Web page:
Whether posing for a group photo or begging for a group hike, the Flatirons are a popular place on the front range. Consisting of a conglomerate of sandstone, the Flatirons are a rock formation near Boulder. Named by pioneer women who used flat irons to press their clothes, the famous foothills provide varied hiking and climbing routes including bouldering and technical climbs. An ubiquitous symbol of the city of Boulder, the Flatirons on Green Mountain seemingly change color depending on weather conditions and time of day, offering photographers an interesting and ever changing subject. Visiting here as a group during a meeting or used as a backdrop for a wedding or reception, the Flatirons provide a dramatic view for business or leisure groups visiting Boulder.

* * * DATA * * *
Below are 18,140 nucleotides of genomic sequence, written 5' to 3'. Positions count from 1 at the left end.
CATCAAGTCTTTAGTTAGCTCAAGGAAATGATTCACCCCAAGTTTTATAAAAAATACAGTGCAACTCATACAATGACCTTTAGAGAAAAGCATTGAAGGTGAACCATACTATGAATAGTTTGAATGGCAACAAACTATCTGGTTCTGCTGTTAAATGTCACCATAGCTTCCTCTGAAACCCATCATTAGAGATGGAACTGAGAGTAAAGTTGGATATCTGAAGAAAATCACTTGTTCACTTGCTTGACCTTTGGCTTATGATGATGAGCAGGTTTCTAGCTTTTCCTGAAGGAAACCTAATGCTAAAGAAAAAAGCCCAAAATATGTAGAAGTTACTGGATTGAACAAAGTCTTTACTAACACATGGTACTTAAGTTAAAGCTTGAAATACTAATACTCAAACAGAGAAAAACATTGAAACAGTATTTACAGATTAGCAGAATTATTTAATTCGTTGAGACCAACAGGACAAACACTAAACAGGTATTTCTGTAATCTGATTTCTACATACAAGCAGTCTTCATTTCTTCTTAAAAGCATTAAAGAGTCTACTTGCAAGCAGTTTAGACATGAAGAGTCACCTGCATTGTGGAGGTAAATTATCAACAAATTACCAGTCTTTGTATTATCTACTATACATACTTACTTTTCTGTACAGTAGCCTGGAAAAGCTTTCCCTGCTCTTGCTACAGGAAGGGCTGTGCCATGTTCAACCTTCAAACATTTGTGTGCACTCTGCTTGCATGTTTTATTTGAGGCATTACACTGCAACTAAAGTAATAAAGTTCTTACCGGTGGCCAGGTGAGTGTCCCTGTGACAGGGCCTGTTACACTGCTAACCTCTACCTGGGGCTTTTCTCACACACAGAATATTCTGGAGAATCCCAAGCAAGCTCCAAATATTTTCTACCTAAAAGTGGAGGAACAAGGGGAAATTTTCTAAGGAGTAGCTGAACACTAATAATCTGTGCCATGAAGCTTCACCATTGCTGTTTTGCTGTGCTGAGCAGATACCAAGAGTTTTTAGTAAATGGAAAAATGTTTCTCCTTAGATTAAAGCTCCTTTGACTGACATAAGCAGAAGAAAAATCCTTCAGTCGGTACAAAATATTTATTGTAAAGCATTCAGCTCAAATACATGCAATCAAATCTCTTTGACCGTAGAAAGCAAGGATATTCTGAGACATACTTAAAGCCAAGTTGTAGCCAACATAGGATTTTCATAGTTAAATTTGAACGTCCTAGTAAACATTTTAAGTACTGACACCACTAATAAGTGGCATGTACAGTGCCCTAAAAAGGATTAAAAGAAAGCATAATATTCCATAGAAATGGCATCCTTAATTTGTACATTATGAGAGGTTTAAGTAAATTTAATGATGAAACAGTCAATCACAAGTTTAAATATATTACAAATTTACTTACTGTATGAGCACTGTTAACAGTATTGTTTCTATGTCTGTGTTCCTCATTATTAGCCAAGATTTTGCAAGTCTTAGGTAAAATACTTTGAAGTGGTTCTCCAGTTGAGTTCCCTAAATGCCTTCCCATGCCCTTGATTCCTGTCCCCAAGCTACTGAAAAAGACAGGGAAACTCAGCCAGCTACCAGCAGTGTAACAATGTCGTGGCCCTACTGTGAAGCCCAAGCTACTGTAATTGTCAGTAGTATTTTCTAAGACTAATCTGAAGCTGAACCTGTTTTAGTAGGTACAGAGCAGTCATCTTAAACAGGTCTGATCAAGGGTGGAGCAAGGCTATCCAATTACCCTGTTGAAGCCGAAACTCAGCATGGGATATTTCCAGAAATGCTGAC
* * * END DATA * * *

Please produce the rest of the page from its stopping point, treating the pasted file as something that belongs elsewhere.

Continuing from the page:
Rock climbing is a popular sport in this park, with visitors from all over the state and the world testing their skills. Take part or just observe. There are several trails available to hike for those not inclined to climb the rocks, including the Flatirons Vista Trail – a loop trail of moderate difficulty winding through the rocks and meadows. Dogs are allowed on most trails leashed, as are mountain bikes and even equestrians. The area is also known for its wheelchair accessibility. Closely tied to Chatauqua – a National Historic Landmark consisting of parks, meadows, trails, and historic buildings – several of the Flatirons trail heads begin at the Ranger Station in Chatauqua. The trails vary in difficulty due to length and elevation climb (some more than 2,000 feet), speak with the Ranger before embarking. A visit to Boulder would not be complete without experiencing their most iconic geological feature.
Visitors are welcome year round however during the warmer months the trails are more popular, as terrain can be treacherous with lingering ice and snow in winter and early spring. Parking and thus access to the park is closed 11pm to 5 am.